3Com withdraws buyout application
3Com Corp. on Wednesday said it was unable to satisfy the national security concerns of federal authorities reviewing the $2.2 billion sale of the network-equipment maker to a private-equity firm and Chinese telecommunications company.
3Com said it withdrew its application to the Committee on Foreign Investment in the United States but would continue discussing ways to structure the deal in a manner acceptable to the federal panel.
Shares of 3Com sank by more than 15 percent.
Marlborough, Mass.-based 3Com in September agreed to an offer of $5.30 per share from Bain Capital Partners and Huawei Technologies, which has strong ties to the Chinese government. The deal set off alarms in Washington, where lawmakers and Bush administration officials have expressed concerns that sensitive military technology could be transferred to China through a 16.5 percent stake held by Huawei.
"We are very disappointed that we were unable to reach a mitigation agreement with CFIUS for this transaction," Edgar Masri, president and chief executive of 3Com, said in a release.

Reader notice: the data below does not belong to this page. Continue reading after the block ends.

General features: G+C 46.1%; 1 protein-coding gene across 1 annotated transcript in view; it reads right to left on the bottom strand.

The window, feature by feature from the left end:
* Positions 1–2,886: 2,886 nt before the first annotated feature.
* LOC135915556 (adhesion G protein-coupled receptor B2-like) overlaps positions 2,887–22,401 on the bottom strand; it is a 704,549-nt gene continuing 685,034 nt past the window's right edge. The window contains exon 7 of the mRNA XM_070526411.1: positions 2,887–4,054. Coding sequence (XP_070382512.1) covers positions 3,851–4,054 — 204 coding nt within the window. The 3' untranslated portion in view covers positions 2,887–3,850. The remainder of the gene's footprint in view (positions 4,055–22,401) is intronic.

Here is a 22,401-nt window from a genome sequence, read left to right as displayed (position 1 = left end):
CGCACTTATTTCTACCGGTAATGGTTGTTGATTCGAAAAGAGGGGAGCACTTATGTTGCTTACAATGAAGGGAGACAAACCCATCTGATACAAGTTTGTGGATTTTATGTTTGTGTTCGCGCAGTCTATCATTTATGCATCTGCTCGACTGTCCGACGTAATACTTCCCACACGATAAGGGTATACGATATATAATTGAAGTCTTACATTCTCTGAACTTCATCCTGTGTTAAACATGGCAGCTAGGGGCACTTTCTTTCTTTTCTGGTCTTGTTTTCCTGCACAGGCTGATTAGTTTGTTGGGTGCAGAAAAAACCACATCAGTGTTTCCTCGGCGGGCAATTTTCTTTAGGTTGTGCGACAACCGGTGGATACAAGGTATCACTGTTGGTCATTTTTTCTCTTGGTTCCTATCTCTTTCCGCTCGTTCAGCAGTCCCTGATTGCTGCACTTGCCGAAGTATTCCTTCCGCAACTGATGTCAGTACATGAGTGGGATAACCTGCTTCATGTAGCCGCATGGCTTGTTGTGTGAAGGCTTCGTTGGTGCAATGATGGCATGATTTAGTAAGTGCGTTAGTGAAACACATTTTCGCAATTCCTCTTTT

Bain last week offered the U.S. government several concessions to win approval of the pending transaction, including the divestment of 3Com's Tipping Point subsidiary, which makes network-security software, according to a source familiar with the matter who is not authorized to speak publicly about the deal.
On Tuesday, 3Com said in a Securities and Exchange Commission filing that shareholders would receive between $4.50 and $5.00 for each share of stock, if it divested Tipping Point.
Shares of 3Com soared from $3.22 a share to $5.11 apiece in the weeks following Boston-based Bain's offer. Since then they have fallen, trading Wednesday at $3.15 a decline of 58 cents.
Paul Marquardt, a partner at Cleary Gottlieb Steen & Hamilton LLP in Washington, said he was surprised 3Com and Bain withdrew the application since the jurisdictional question appeared to have an obvious fix with the Tipping Point divestment.
"It's surprising that this hit a road block and it's unclear what the next steps are," said Marquardt, who has clients that are investors in 3Com.
CFIUS is a 12-agency group with the authority to recommend the White House block or alter terms of deals that involve national security. In most transactions involving foreign-based investors, there are informal negotiations with CFIUS before it begins a 30-day review. CFIUS can decide to investigate for an additional 45 days and file a report to the president, who has 15 days to act on recommendations. The 45-day investigations are required for state-owned companies.
"As the companies move forward, CFIUS will continue to monitor and engage appropriately based on the circumstances," said Rob Saliterman, a Treasury Department spokesman.